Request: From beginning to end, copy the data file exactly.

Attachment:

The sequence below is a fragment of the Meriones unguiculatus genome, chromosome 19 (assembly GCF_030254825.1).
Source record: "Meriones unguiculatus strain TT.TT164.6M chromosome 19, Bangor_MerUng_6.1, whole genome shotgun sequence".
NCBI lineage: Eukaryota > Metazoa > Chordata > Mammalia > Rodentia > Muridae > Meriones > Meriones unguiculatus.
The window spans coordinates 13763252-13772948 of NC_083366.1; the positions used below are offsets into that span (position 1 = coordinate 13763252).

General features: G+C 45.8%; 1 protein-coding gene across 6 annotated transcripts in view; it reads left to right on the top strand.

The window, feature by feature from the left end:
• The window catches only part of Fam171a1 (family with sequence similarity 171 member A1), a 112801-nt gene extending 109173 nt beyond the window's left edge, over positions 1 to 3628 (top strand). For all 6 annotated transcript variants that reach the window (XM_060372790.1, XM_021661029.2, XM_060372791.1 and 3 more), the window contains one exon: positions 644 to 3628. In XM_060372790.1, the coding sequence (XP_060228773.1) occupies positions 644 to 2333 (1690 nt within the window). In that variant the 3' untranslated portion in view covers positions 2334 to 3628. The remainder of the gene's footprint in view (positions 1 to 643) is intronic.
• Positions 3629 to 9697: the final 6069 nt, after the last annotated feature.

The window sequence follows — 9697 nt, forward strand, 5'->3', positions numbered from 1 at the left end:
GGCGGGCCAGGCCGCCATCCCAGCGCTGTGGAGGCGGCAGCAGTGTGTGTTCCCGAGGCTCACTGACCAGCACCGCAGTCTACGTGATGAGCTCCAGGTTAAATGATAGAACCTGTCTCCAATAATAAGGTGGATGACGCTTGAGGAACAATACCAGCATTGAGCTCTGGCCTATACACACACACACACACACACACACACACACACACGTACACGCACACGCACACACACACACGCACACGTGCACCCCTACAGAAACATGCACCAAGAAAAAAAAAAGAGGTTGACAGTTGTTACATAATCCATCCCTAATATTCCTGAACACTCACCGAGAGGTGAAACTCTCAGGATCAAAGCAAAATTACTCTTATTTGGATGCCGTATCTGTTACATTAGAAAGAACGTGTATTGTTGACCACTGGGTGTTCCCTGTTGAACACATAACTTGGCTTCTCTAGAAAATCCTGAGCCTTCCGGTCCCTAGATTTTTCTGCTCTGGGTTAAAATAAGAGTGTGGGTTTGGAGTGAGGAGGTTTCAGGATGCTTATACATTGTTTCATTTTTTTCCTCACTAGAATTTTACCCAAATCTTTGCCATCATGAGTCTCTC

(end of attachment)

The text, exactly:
The sequence below is a fragment of the Meriones unguiculatus genome, chromosome 19 (assembly GCF_030254825.1).
Source record: "Meriones unguiculatus strain TT.TT164.6M chromosome 19, Bangor_MerUng_6.1, whole genome shotgun sequence".
NCBI lineage: Eukaryota > Metazoa > Chordata > Mammalia > Rodentia > Muridae > Meriones > Meriones unguiculatus.
The window spans coordinates 13763252-13772948 of NC_083366.1; the positions used below are offsets into that span (position 1 = coordinate 13763252).

General features: G+C 45.8%; 1 protein-coding gene across 6 annotated transcripts in view; it reads left to right on the top strand.

The window, feature by feature from the left end:
• The window catches only part of Fam171a1 (family with sequence similarity 171 member A1), a 112801-nt gene extending 109173 nt beyond the window's left edge, over positions 1 to 3628 (top strand). For all 6 annotated transcript variants that reach the window (XM_060372790.1, XM_021661029.2, XM_060372791.1 and 3 more), the window contains one exon: positions 644 to 3628. In XM_060372790.1, the coding sequence (XP_060228773.1) occupies positions 644 to 2333 (1690 nt within the window). In that variant the 3' untranslated portion in view covers positions 2334 to 3628. The remainder of the gene's footprint in view (positions 1 to 643) is intronic.
• Positions 3629 to 9697: the final 6069 nt, after the last annotated feature.

The window sequence follows — 9697 nt, forward strand, 5'->3', positions numbered from 1 at the left end:
GGCGGGCCAGGCCGCCATCCCAGCGCTGTGGAGGCGGCAGCAGTGTGTGTTCCCGAGGCTCACTGACCAGCACCGCAGTCTACGTGATGAGCTCCAGGTTAAATGATAGAACCTGTCTCCAATAATAAGGTGGATGACGCTTGAGGAACAATACCAGCATTGAGCTCTGGCCTATACACACACACACACACACACACACACACACACACGTACACGCACACGCACACACACACACGCACACGTGCACCCCTACAGAAACATGCACCAAGAAAAAAAAAAGAGGTTGACAGTTGTTACATAATCCATCCCTAATATTCCTGAACACTCACCGAGAGGTGAAACTCTCAGGATCAAAGCAAAATTACTCTTATTTGGATGCCGTATCTGTTACATTAGAAAGAACGTGTATTGTTGACCACTGGGTGTTCCCTGTTGAACACATAACTTGGCTTCTCTAGAAAATCCTGAGCCTTCCGGTCCCTAGATTTTTCTGCTCTGGGTTAAAATAAGAGTGTGGGTTTGGAGTGAGGAGGTTTCAGGATGCTTATACATTGTTTCATTTTTTTCCTCACTAGAATTTTACCCAAATCTTTGCCATCATGAGTCTCTC